What is Sclerosis and How Does It Affect the Body?

What is Sclerosis and How Does It Affect the Body?

Sclerosis is a term that describes the abnormal hardening of a tissue or body part, usually caused by a replacement of the normal organ-specific tissue with connective tissue. The structure may be said to have undergone sclerotic changes or display sclerotic lesions, which refers to the process of sclerosis. Sclerosis can occur in several serious diseases that affect different parts of the body, such as the brain, the spinal cord, the arteries, the kidneys, the skin, and the ears.

Some common medical conditions whose pathology involves sclerosis are:

  • Multiple sclerosis: A potentially disabling disease of the brain and spinal cord (central nervous system) that causes communication problems between the brain and the rest of the body. The immune system attacks the protective sheath (myelin) that covers nerve fibers and causes damage or deterioration of the nerve fibers. Signs and symptoms of multiple sclerosis vary widely between patients and depend on the location and severity of nerve fiber damage in the central nervous system. Some people with severe multiple sclerosis may lose the ability to walk independently or at all. Other individuals may experience long periods of remission without any new symptoms depending on the type of multiple sclerosis they have. There is no cure for multiple sclerosis, but treatments can help speed the recovery from attacks, modify the course of the disease and manage symptoms.
  • Atherosclerosis: A deposit of fatty materials, such as cholesterol, in the arteries which causes hardening and narrowing of the arteries. This can reduce or block blood flow to vital organs and tissues, such as the heart, the brain, and the limbs. Atherosclerosis can lead to serious complications, such as heart attack, stroke, peripheral artery disease, and aneurysm. Risk factors for atherosclerosis include high blood pressure, high cholesterol, smoking, diabetes, obesity, and family history. Atherosclerosis can be prevented or slowed down by adopting a healthy lifestyle, such as eating a balanced diet, exercising regularly, quitting smoking, and managing stress. Medications and procedures may also be needed to treat atherosclerosis and its complications.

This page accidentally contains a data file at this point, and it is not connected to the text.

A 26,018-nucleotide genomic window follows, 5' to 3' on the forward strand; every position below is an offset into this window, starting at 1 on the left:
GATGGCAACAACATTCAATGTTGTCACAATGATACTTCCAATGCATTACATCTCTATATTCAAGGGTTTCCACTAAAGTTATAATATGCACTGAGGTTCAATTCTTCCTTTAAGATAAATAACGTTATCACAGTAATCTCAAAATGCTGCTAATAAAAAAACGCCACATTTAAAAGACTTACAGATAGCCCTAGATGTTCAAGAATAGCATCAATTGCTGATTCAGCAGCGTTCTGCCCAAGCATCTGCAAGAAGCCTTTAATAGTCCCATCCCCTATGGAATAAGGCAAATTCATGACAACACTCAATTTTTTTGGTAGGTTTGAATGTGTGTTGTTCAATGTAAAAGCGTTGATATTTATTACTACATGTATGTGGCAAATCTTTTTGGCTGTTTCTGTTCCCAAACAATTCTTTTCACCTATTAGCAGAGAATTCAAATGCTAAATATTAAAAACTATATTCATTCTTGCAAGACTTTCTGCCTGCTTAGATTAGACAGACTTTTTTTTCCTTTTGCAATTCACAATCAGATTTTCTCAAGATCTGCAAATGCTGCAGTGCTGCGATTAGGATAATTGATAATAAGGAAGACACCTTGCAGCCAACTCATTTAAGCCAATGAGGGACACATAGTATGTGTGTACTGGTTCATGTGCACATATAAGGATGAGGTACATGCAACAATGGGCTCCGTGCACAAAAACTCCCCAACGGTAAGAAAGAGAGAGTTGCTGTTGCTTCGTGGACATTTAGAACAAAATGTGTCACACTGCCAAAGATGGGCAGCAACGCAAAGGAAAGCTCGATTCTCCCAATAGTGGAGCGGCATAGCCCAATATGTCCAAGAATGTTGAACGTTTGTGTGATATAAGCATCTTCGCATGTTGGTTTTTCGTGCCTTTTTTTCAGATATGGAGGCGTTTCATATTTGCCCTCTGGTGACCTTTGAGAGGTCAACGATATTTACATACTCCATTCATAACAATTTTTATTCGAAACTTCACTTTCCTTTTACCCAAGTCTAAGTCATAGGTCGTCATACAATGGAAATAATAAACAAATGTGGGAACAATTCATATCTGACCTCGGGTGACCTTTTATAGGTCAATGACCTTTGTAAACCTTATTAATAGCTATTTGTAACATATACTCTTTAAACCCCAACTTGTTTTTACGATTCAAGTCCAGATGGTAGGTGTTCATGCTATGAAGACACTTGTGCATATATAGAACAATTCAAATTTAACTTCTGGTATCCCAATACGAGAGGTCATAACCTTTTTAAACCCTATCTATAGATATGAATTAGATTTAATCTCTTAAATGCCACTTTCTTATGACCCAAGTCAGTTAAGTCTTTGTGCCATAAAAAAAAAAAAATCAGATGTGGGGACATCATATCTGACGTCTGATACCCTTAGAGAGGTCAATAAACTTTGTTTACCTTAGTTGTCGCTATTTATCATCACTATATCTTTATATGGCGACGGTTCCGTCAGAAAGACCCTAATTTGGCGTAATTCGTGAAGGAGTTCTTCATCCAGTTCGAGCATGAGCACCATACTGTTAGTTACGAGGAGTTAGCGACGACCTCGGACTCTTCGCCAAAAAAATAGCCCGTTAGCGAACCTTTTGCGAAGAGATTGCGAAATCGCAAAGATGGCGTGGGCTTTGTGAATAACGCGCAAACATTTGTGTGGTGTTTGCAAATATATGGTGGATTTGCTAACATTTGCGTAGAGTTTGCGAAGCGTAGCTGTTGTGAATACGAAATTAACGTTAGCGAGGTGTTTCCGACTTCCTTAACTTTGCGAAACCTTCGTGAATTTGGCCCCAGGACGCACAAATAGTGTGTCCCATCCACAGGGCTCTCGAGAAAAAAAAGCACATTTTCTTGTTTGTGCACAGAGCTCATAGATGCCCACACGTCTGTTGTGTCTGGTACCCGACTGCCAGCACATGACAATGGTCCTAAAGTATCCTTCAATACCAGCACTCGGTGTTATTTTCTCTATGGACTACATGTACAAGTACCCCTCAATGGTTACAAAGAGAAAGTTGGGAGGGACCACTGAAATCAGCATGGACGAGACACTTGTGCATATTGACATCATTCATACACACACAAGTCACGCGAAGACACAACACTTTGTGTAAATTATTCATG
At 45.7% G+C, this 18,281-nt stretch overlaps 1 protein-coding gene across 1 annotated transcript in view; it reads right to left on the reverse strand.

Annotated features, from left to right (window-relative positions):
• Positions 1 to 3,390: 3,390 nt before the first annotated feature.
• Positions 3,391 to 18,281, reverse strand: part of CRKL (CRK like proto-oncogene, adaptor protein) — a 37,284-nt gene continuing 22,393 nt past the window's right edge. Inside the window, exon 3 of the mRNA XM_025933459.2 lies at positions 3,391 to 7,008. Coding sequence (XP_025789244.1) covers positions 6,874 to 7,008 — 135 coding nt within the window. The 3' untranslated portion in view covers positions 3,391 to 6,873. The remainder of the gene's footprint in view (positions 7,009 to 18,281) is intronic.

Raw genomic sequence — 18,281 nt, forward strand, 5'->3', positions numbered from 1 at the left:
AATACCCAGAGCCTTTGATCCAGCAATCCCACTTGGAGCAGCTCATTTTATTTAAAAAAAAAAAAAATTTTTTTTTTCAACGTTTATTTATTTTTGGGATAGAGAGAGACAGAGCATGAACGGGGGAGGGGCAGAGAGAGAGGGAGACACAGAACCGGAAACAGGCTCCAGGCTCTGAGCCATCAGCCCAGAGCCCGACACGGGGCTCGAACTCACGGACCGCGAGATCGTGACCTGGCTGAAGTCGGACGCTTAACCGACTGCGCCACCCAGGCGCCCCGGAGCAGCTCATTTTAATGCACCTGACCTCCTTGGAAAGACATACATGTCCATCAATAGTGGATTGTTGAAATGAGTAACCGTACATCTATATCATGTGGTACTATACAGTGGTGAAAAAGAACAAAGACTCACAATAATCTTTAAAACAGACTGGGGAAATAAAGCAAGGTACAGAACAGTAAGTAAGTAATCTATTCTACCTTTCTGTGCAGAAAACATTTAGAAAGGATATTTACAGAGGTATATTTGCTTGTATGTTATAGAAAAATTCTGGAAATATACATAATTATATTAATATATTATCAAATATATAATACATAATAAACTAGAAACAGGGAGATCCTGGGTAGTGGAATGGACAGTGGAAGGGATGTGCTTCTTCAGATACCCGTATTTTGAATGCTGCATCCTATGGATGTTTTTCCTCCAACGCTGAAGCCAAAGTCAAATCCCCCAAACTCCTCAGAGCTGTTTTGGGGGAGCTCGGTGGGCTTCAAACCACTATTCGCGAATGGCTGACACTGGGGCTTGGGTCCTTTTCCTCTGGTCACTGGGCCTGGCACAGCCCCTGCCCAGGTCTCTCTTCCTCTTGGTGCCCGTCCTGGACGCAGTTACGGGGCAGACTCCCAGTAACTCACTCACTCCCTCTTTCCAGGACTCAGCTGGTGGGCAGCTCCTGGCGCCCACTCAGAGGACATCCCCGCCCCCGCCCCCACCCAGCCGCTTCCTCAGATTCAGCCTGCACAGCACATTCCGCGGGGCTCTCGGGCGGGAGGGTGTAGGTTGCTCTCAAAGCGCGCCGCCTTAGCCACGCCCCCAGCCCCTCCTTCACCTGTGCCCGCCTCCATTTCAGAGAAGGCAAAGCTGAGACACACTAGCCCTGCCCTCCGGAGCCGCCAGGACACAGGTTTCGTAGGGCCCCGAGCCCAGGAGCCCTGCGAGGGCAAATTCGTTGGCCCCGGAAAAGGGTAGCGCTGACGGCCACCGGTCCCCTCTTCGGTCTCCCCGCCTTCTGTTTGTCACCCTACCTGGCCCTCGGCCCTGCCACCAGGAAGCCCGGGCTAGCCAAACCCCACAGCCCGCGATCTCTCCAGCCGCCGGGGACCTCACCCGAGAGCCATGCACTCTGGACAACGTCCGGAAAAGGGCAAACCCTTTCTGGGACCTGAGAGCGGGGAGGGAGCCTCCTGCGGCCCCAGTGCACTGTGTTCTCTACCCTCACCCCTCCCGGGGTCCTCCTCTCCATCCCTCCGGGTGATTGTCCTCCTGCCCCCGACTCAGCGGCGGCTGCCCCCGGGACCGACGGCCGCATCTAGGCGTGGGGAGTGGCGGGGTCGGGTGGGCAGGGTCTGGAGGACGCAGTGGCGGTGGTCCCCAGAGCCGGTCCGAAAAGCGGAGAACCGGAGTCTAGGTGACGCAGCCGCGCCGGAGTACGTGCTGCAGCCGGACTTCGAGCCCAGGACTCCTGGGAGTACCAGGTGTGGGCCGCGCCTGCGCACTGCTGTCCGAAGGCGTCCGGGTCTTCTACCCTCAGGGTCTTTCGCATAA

• Focal segmental glomerulosclerosis: A disease that attacks the kidney’s filtering system (glomeruli) causing serious scarring and proteinuria (protein in urine). This can lead to nephrotic syndrome in children and adolescents, as well as an important cause of kidney failure in adults. The cause of focal segmental glomerulosclerosis is not fully understood, but it may be related to genetic factors, viral infections, obesity, or drugs. Symptoms of focal segmental glomerulosclerosis include swelling (edema), foamy urine, weight gain, high blood pressure, and high cholesterol. Treatment options for focal segmental glomerulosclerosis include medications to reduce proteinuria and inflammation, dietary changes to limit salt and protein intake, and dialysis or kidney transplant for end-stage kidney disease.
  • Lichen sclerosus: An inflammatory skin disease that most often affects the vulva and the penis. It causes white patches of thinning skin that may itch, hurt, bleed or blister. The exact cause of lichen sclerosus is unknown, but it may be related to an overactive immune system or hormonal imbalances. Lichen sclerosus is not contagious and does not increase the risk of cancer. However, it can cause scarring and narrowing of the genital area that may interfere with sexual function and urination. Treatment for lichen sclerosus includes topical corticosteroids to reduce inflammation and itching, moisturizers to soothe dry skin, and surgery to remove scar tissue or correct deformities.
  • Otosclerosis: A disease of the ears that causes abnormal bone growth in the middle ear. This can interfere with sound transmission from the eardrum to the inner ear and cause hearing loss. Otosclerosis usually affects both ears and tends to run in families. The cause of otosclerosis is unknown but it may be influenced by genetic factors,
    hormonal changes (such as pregnancy), viral infections (such as measles), or immune disorders. Symptoms of otosclerosis include progressive hearing loss (especially for low-pitched sounds), tinnitus (ringing in the ears), dizziness (vertigo), or balance problems. Treatment for otosclerosis includes hearing aids to amplify sound or surgery to replace

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